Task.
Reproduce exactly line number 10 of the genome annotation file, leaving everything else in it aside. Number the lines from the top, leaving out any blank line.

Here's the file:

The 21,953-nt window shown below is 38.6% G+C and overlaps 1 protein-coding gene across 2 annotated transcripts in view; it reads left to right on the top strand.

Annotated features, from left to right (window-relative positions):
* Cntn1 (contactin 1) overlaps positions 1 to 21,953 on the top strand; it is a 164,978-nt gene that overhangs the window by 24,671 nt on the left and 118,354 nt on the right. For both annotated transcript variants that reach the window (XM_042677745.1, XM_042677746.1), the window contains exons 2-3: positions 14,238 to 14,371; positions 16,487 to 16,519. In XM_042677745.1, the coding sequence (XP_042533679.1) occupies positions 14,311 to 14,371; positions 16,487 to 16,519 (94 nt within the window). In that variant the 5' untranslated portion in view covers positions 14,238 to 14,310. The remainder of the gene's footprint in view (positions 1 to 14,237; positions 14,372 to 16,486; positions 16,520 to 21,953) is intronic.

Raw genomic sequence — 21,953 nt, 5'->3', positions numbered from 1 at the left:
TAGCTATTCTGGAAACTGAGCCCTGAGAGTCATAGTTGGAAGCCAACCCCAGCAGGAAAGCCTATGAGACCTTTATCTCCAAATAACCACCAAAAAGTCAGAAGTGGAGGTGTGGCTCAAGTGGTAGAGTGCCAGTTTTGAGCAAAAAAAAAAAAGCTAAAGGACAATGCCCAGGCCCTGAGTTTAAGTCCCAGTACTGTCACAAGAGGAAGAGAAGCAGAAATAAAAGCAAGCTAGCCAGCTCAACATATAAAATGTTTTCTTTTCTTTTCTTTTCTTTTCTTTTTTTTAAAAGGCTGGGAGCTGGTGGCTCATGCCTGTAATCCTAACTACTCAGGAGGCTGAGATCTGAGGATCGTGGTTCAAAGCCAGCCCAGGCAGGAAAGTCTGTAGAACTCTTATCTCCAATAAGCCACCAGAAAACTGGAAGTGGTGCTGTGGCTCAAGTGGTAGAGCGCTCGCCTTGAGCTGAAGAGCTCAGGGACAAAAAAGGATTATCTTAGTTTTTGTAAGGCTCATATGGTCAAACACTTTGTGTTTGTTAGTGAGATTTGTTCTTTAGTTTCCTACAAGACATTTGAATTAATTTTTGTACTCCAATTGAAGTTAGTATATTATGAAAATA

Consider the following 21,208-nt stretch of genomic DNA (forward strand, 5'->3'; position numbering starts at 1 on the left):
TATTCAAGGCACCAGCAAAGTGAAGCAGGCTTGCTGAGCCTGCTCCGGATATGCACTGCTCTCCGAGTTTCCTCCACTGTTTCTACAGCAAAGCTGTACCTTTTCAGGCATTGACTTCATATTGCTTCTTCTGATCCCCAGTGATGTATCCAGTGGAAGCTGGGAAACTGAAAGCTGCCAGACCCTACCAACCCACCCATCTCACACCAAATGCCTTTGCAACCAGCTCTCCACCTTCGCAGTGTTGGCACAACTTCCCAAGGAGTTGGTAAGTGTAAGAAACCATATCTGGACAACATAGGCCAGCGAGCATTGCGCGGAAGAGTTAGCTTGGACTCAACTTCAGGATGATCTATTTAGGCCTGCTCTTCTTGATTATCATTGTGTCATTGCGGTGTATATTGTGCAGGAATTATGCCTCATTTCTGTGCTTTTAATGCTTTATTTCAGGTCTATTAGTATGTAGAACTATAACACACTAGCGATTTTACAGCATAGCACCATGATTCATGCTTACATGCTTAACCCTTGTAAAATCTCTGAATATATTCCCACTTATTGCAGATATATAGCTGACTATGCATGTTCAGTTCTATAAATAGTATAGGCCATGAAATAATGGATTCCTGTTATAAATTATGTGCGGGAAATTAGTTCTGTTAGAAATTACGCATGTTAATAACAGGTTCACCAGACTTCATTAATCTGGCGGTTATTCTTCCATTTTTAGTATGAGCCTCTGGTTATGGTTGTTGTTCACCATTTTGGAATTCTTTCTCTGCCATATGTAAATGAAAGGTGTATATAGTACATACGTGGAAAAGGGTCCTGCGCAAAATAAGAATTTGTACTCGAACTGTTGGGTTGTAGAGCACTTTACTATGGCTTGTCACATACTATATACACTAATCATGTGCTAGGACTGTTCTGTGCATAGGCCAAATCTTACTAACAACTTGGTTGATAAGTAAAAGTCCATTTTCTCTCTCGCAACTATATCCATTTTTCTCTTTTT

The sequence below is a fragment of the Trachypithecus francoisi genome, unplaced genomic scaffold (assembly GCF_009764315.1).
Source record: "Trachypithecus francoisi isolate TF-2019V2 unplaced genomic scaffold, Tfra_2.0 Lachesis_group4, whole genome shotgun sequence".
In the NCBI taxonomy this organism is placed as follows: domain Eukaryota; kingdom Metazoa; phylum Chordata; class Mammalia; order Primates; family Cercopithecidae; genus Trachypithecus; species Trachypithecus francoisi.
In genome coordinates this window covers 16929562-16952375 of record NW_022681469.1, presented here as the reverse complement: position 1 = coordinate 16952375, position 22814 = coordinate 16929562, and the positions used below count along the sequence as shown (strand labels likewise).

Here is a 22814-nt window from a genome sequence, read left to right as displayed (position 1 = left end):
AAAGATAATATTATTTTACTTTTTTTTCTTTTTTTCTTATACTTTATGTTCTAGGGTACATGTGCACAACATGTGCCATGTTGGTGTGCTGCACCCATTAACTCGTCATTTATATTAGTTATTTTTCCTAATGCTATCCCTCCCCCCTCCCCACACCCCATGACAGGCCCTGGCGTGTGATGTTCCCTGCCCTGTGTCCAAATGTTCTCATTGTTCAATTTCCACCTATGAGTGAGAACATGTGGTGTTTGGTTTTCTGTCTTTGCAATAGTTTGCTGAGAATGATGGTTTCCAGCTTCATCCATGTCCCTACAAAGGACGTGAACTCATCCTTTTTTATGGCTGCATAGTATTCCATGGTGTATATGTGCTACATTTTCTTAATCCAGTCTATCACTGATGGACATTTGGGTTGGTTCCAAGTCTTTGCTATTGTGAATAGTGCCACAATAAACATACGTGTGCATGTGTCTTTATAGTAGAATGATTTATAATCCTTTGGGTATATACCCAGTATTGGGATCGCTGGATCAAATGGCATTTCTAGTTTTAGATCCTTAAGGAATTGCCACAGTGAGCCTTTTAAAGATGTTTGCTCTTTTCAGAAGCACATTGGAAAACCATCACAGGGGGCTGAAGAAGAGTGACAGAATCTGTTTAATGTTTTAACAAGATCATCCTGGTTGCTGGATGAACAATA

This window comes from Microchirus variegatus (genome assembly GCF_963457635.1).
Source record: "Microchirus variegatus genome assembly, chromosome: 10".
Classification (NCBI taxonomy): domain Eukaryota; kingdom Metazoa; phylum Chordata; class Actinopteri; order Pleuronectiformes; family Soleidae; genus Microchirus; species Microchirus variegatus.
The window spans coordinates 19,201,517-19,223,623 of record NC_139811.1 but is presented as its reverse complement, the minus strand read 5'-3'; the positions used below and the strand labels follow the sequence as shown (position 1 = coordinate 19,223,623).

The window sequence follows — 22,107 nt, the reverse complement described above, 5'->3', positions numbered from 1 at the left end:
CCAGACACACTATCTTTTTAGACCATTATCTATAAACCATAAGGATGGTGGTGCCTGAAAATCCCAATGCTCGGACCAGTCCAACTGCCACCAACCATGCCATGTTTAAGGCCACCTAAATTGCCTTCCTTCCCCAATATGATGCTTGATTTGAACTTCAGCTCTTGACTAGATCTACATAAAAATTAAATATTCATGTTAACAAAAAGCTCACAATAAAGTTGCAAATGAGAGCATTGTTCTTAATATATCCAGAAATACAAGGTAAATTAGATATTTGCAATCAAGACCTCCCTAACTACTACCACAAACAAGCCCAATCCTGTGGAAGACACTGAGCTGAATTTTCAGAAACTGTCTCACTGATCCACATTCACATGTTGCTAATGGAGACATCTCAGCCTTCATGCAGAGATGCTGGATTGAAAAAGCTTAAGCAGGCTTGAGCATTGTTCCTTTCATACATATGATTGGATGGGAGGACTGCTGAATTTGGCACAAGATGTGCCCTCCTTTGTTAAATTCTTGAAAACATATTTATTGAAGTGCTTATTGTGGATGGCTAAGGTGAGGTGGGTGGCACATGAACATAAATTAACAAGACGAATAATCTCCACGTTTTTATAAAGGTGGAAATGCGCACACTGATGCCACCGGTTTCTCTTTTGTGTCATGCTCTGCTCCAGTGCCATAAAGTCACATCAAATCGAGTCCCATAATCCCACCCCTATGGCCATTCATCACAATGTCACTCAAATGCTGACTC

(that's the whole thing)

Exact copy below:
In the NCBI taxonomy this organism is placed as follows: domain Eukaryota; kingdom Metazoa; phylum Chordata; class Mammalia; order Primates; family Cercopithecidae; genus Trachypithecus; species Trachypithecus francoisi.